The earliest surgical operations were probably circumcision (removal of the foreskin of the penis) and trepanation (making a hole in the skull, for release of pressure and/or spirits). Primitive surgical instruments consisted of flint or obsidian knives and saws. Stone Age skulls from around the world havebeen found with holes from trepanning. Primitive people used knives to removefingers, and the ancient Mesopotamian cultures practiced surgery to some degree. Small copper Sumerian knives of about 3000 B.C. are believed to be surgical instruments. The Babylonian Code of Hammurabi of about 1700 B.C. mentions bronze lancets--sharp-pointed two-edgedinstruments used to make small incisions. The Code, however, provided harshpenalties for poor treatment outcomes, so surgery was practiced only sparingly. Likewise, ancient Chinese and Japanese cultures were opposed to cutting into the human body, so surgical instruments were used very little.
By contrast, the ancient Egyptians recorded surgical procedures as early as 2500 B.C. They fashioned sharper instruments with metal and copper, and designed special tools to remove the brain when preparing bodies formummification. The ancient Hindus excelled at surgery. The great surgical textbook, Sushruta Samhita, probably dates back to the final centuries B.C. This work described 20 sharp and 101 blunt surgical instruments,including forceps, pincers, trocars (sharp-pointed instruments fitted with asmall tube), and cauteries (irons to heat and sear tissue), mostly made of steel. The ancient Hindus used lancets for cataract surgery, scalpels to restore amputated noses via plastic surgery, and sharp knives to remove bladder stones. Ancient Peruvians performed trepanation and left behind various obsidiansurgical instruments, including scalpels and chisels. The Greeks practiced surgery, mostly on external parts, using forceps, knives, and probes, among other instruments. Bronze Roman surgical instruments found at Pompeii include ascalpel with a steel blade, spring and scissor forceps, a sharp hook, and shears. Celsus in the first century A.D. described the use of ligatures to tie off blood vessels and reduce bleeding during operations. Galen(130-200) in the second century A.D. gave detailed instructions on the use of surgical instruments.
After ancient times, medical knowledge atrophied, and surgeons fell to a lowly status. In the absence of knowledge about antiseptics, surgery was highly risky, so only the simplest and most urgent operations, such as amputations, were performed. A few physicians sought to spread knowledge of surgical procedures and published texts that illustrated surgical instruments. Among these were the Muslim Spaniard Albucasis (eleventh century--his favorite instrumentwas the cautery), the Germans Fabricius and Scultetus (1600s), and the Britons William Clowes (1591), Peter Lowe (1596), and John Woodall (1639). Most important was the Frenchman Ambroise Paré (1517-1590), the great surgeonof the Renaissance, who revived use of the ligature and invented many surgical procedures and instruments, among the latter being the "crow's beak" to hold blood vessels while tying them off. He also perfected an instrument for cataract removal.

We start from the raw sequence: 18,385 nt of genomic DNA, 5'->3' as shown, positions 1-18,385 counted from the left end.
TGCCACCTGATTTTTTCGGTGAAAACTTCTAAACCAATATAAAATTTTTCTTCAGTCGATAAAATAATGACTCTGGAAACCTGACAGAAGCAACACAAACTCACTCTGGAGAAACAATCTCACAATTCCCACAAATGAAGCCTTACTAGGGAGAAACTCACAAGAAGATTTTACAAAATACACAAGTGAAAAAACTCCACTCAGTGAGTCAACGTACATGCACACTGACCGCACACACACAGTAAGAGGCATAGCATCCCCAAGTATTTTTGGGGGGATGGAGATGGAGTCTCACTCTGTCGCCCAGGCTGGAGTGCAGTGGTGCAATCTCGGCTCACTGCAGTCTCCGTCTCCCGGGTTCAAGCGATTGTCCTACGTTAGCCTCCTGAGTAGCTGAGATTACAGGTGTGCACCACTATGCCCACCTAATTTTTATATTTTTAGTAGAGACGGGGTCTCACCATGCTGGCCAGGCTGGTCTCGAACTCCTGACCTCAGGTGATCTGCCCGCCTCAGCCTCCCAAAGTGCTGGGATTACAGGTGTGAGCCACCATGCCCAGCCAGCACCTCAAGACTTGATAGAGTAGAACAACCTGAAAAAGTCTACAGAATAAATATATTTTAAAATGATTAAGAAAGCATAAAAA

The era of modern surgery began with the introduction of anesthesia and antiseptics/antisepsis in the mid-1800s. Louis Pasteur (1822-1895) suggested sterilizing surgical instruments in 1878, and the American doctor William Halsted(1852-1922) introduced sterile rubber gloves to surgery in the 1890s. The discovery of X rays in 1895 gave surgeons an invaluable diagnostic tool. Refinements in surgery were made possible by the introduction of the operating microscope (microsurgery) in the mid-twentieth century and laser surgery in the 1970s. New uses for or processing of existing materials continually enhances surgical and diagnostic processes: glass in the form of optical fibre is used in the manufacture of the flexible endoscope, a thin tube with light source, camera, and tiny surgical tools that provides visual examination and allows non-invasive surgery through a natural body opening such as the throat or through a tiny incision; NiTi, bonded nickel and titanium, provides strong, biocompatible, and corrosive resistant metal for implantable devices such as the Mitek anchor used in orthopedic surgery; non-magnetic surgical tools utilizingtitanium are durable and lightweight, and compatible with magnetic resonanceimaging; and bendable handles on surgical instruments--which straighten withthe heat of sterilization--allow precision in open-heart surgery.
Increasingly sophisticated technology makes ever-more-precise surgical toolspossible, among them voice-activated operating microscopes and robotic surgical hands: NASA's Technology Commercialized Program unveiled a robotic "brainsurgeon" in June 1997; their "Smart Probe," robotically guided through the brain, uses minute sensors to measure tissue density and blood flow and an endoscope to transmit real-time images and information to the surgeon via adaptable software that literally learns from experience. Also in 1997, the University of California at Berkeley developed a "millirobot" prototype--not yet usedby a surgeon--which enters the body and differentiates between healthy and cancerous tissue. Looking much like a fountain pen, this little robot transmits data to the surgeon who directs the operation from a remote location usinga television console and controls like joy sticks. Researchers predict that by the end of the first decade in the 2000s, surgeons miles away from an accident victim or battlefield casualty will be directing robotic surgery.